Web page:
You choose, we deliver
If you are interested in this story, you might be interested in others from The Journal Gazette. Go to www.journalgazette.net/newsletter and pick the subjects you care most about. We'll deliver your customized daily news report at 3 a.m. Fort Wayne time, right to your email.

News

  • Lost in Syria’s dust: IS’ Sunni massacre
    The cost of turning against the Islamic State was made brutally apparent in the streets of a dusty backwater town in eastern Syria in early August.
  • Lotteries
    IndianaD aily 3 Midday : 7-7-5 Daily 4 Midday : 6-7-4-3 Midday: 15-19-21-24-26-33-34-35-38-40-47-52-53-54-58-64-70-71-73-80 Daily 3 Evening : 9-2-1 Daily 4 Evening : 3-9-4-3 Quick Draw Evening:
  • Correction
    Because of a reporting error, a story on Page 1C Sunday about apple cider demand had incorrect information.
Advertisement
Associated Press
Firefighters battle a four-alarm fire at a three-story apartment complex on Detroit’s west side Wednesday morning.
Nation

Lawyer: General to plead guilty

– A U.S. Army general accused of sexually assaulting a junior officer will admit guilt on three lesser charges but maintains his innocence on more serious charges stemming from her claim that he forced her to perform oral sex, his lawyer said Wednesday night.

Brig. Gen. Jeffrey A. Sinclair is set to enter the plea this morning before opening statements for his court-martial at Fort Bragg. The primary accuser in the case is a female captain who claims Sinclair twice forced her to perform oral sex and threatened to kill her family if she told anyone about their three-year affair.

Coal producer paying record fine

One of the nation’s largest coal producers will pay a $27.5 million fine and spend $200 million to reduce illegal toxic discharges into hundreds of waterways in five Appalachian states, according to a proposed settlement Wednesday.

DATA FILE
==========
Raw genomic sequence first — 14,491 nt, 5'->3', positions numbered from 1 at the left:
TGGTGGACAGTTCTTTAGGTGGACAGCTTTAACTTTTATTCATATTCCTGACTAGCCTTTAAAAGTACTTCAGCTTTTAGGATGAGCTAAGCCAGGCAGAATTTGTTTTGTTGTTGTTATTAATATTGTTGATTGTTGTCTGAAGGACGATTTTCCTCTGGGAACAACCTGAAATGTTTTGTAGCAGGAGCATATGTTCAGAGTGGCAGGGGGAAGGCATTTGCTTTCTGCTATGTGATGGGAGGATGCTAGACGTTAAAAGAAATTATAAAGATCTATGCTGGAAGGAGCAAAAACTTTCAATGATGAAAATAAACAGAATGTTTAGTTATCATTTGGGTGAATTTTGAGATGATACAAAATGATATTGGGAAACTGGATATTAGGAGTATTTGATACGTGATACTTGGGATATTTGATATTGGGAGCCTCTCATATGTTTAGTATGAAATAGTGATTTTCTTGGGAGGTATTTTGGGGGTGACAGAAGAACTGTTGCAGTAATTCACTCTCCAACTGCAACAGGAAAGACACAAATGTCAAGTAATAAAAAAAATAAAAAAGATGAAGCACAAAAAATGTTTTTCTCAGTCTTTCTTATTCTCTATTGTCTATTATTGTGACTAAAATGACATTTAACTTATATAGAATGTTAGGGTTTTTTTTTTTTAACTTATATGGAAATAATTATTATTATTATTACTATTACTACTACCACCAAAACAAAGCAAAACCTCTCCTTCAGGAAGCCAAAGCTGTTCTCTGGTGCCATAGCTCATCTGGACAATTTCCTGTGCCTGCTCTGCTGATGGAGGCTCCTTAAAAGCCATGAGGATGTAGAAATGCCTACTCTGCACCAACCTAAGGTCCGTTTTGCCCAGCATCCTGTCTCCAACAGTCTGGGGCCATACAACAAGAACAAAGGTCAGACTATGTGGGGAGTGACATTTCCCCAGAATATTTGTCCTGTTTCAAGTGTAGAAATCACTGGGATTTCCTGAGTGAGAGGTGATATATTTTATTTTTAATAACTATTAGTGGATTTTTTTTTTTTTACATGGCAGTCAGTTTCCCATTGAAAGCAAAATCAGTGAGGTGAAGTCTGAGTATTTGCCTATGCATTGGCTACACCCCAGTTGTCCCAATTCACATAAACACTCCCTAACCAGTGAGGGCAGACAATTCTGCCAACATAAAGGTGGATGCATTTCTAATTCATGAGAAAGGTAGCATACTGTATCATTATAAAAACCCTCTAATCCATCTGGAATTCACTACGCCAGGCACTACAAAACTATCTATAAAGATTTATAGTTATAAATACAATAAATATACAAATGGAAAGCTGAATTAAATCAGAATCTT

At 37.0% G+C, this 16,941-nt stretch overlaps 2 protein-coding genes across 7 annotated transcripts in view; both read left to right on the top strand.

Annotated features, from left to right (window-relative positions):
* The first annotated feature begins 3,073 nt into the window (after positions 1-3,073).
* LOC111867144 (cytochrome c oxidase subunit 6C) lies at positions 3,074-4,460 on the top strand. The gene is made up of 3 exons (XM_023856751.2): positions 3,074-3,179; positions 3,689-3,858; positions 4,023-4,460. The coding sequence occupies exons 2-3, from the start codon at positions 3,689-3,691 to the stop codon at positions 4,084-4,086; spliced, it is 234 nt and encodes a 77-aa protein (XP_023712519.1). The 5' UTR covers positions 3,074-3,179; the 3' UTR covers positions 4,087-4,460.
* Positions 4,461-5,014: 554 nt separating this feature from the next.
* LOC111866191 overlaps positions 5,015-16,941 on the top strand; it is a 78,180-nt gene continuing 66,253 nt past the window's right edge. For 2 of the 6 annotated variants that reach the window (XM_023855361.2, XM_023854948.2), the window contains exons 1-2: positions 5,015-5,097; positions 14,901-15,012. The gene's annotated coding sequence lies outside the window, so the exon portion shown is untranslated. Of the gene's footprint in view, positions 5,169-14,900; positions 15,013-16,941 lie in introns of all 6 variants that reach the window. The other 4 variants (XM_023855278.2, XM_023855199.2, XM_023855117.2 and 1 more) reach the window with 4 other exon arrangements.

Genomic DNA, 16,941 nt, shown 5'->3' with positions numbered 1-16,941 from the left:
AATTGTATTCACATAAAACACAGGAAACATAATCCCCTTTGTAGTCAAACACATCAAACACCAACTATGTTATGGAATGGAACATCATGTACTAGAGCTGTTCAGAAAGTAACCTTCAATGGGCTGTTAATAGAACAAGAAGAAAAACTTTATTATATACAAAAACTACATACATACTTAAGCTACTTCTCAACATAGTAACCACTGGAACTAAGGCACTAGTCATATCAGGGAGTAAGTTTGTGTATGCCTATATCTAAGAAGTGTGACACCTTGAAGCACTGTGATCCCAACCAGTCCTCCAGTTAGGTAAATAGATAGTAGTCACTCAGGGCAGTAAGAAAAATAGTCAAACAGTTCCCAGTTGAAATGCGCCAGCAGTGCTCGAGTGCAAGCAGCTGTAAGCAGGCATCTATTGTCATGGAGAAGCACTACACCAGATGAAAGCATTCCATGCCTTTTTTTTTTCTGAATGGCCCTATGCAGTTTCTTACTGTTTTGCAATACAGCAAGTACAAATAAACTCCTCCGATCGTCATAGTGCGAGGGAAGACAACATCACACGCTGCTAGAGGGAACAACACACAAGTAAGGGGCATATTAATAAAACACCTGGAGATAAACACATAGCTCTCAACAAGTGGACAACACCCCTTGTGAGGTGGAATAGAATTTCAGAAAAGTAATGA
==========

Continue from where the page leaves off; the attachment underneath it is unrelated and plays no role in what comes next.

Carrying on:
The agreement calls for Alpha Natural Resources Inc. to pay the largest fine ever for violations of water pollution permits, with many of the violations reported by the company to state environmental officials.

Fire ravages Detroit apartments

A fire ripped through a Detroit apartment building Wednesday, forcing some adults and children to leap to safety from second- and third-story windows as the flames intensified.

Crews used heavy equipment to begin pulling down what was left of the Jason Manor Apartments walls by late afternoon.

Arson investigators and cadaver dogs were expected sift through the charred wood and brick rubble in search of victims. No deaths had been reported, but the dogs were on standby because some residents had not been located.

Of the building’s 42 units, 39 were occupied.

Biden backs testing rape kits

Vice President Joe Biden on Wednesday promoted President Barack Obama’s request for $35 million to help test more rape kits, saying it will help fight crime.

The money is included in the $3.9 trillion spending plan for the 2015 budget year that Obama unveiled this week. It would be used to provide grants of unspecified amounts to states and local governments, spending that would require approval from Congress.

Biden, who as a U.S. senator sponsored the Violence Against Women Act, said on a conference call with Attorney General Eric Holder that the testing of thousands of rape kits that are sitting around police storage rooms and other areas is not prioritized because officials do not realize what valuable information they contain.

Man sues casino over drunk losses

A businessman who lost $500,000 on table games at a Las Vegas casino on Super Bowl weekend is arguing that he shouldn’t have to pay because he was blackout drunk.

Southern California gambler Mark Johnston, 52, is suing the Downtown Grand for loaning him money and serving him drinks when he was visibly intoxicated.

Nevada law bars casinos from allowing obviously drunk patrons to gamble and from serving them complimentary drinks.

WHO: Sugar intake should be 5 percent

Try sugar-coating this: The World Health Organization says your daily sugar intake should be just 5 percent of your total calories – half of what the agency previously recommended, according to new draft guidelines published Wednesday.

After a review of about 9,000 studies, WHO’s expert panel says dropping sugar intake to that level will combat obesity and cavities. That includes sugars added to foods and those present in honey, syrups and fruit juices, but not those occurring naturally in fruits.

Advertisement